Should the venue be of importance in putting on traditional Korean productions?
Hyopyul-sa, built in 1902, was the nation’s first theater intended for traditional opera. The royal family built it so that they could put on traditional shows for foreign envoys, and in many ways it was similar to a Shakespearean theater. It was round with three sections with a protruding stage, much like the Globe Theater in England. Theaters like that are best suited for traditional performances.
Because most traditional performances are presentational acting. In performances where reality is not important, the audience should surround the stage on all sides. The best example of presentational acting would be something like madangnori - traditional Korean outdoor performances. Madangnori makes no pretensions about representing reality. The players ride wooden horses. To exaggerate the humor, in such performances, the stage is completely surrounded by the audience on all four sides. It’s an informal layout with candy being sold before the show, players jumping into the spectators’ seats, and in the end everyone dances together.
How is the Japanese or Chinese theater different?
China’s Beijing Opera and Japan’s Noh are both iconic; the two are astoundingly similar to Shakespearean plays. The audience is aware that when they are watching “Hamlet,” that they are not at the palace where the story unfolds, but rather at a theater. They are in the mind-set that the actors are putting on a show and that they themselves are enjoying it. This is the crux of presentational acting. In pansori or traditional operas, too, they don’t rely on props to represent the moon but rather the actors point upwards to sing, “the moon has risen.”
Then in such productions, what is a set designer to do?
The set designers are not just responsible for painting or drawing on the set but making sure that the audience gets the most out of the theater experience. In the 2009 show, “Gertrude,” “Hamlet” was reinterpreted and instead of setting it against Elsinore castle, the setting was an Elsinore pub. The play was put on as if the audience was sitting at a tavern, and it is the job of set designers to facilitate such feats. To think that designers are responsible just for drawings on the stage is a narrow-minded way of looking at the job.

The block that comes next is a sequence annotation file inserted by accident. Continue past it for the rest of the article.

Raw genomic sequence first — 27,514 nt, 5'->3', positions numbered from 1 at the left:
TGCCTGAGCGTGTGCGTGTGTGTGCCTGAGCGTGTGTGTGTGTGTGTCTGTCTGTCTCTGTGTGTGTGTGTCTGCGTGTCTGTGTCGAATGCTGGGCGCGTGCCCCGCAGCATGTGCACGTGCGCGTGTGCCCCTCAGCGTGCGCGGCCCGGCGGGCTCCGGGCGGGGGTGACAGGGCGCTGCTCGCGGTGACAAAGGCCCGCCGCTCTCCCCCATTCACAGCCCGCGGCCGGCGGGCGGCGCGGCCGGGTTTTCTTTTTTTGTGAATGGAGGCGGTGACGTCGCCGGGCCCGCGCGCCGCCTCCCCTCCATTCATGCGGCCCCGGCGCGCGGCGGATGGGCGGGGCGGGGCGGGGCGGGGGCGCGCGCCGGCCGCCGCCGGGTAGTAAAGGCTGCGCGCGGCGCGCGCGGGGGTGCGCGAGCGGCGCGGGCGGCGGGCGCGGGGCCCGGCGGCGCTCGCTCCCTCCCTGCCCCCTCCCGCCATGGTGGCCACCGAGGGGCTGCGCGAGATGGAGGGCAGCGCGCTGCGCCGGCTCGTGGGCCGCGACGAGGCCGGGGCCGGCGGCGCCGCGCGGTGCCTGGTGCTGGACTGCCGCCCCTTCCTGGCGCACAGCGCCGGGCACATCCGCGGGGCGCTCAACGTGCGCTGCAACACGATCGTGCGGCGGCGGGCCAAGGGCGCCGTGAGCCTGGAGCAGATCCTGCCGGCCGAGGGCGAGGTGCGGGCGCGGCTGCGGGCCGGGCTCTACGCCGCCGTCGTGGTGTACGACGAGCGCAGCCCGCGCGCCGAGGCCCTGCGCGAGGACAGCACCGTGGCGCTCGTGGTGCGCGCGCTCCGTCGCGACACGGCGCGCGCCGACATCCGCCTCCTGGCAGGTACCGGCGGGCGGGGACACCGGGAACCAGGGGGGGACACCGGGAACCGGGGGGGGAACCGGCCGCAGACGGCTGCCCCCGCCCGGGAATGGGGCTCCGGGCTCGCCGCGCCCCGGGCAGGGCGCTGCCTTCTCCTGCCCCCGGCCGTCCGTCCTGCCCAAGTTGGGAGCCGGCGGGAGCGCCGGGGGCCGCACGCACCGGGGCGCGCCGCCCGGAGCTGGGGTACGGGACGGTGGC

Japanese contemporary theater has been praised for its reworking of traditional style. What can you say about the Korean theater scene?
The first time we had built a theater of our own was in 1902. Thus, prior to that, it wasn’t possible to tap into the stage as a feature. From the 17th century, Japan had kabuki, before then the Noh was world-class too. For there to be a thriving theater life there should be surplus cash. Japan was doing well commercially, which meant that everyday people were able to pay for art, and in return theaters did their best to keep people coming. Because Korea wasn’t so well off, we weren’t able to do that. Furthermore, because we adhered to Confucianism more strictly than the Chinese, performances were reserved just for the palace or Confucian festivals.
What do you make of the great reviews that “Empress Myeongseong” and “Hero” received from abroad?
There’s probably many reasons, but in “Hero,” the scene where a train on a screen comes to life, that was something never before attempted on the stage, even in the West. Of course, a lot of challenges came with that. I drew on experiences from “Empress Myeongseong” to get the technique right.
You said that when you were younger, you were shocked after watching “Les Miserables.”
When Javert killed himself, that was new to me. He jumped off the stage and although it would have been a mere 10 centimeters (3.94 inches) down from the base of the stage, the way he extended his legs toward the ceiling, and along with the lighting, the revolving stage, it really felt as if he jumped into the Seine. It was moving not so much because it looked real, but because of the portrayal. That is what’s so great about theater. You know that it’s staged, nothing’s real but you get an immense satisfaction from seeing creativity at work. That’s the moment I knew what path I had to take in life.
Park Dong-woo: Born in 1962
-Studied business administration at Yonsei University, then studied set design at Hongik University Graduate School.
-Debuted in 1987 with “The Room in the Forest.”
-Took part in Festival d’Avignon in France in 1989 with “Waiting for Godot.”
-Since then, he has worked on about 200 plays, musicals and operas for over 20 years.
-Has won multiple awards at The Musical Awards and the Stage Design awards.
-Currently teaching at School of Drama at Chung-Ang University.
By Yoo Joo-hyun [firstname.lastname@example.org]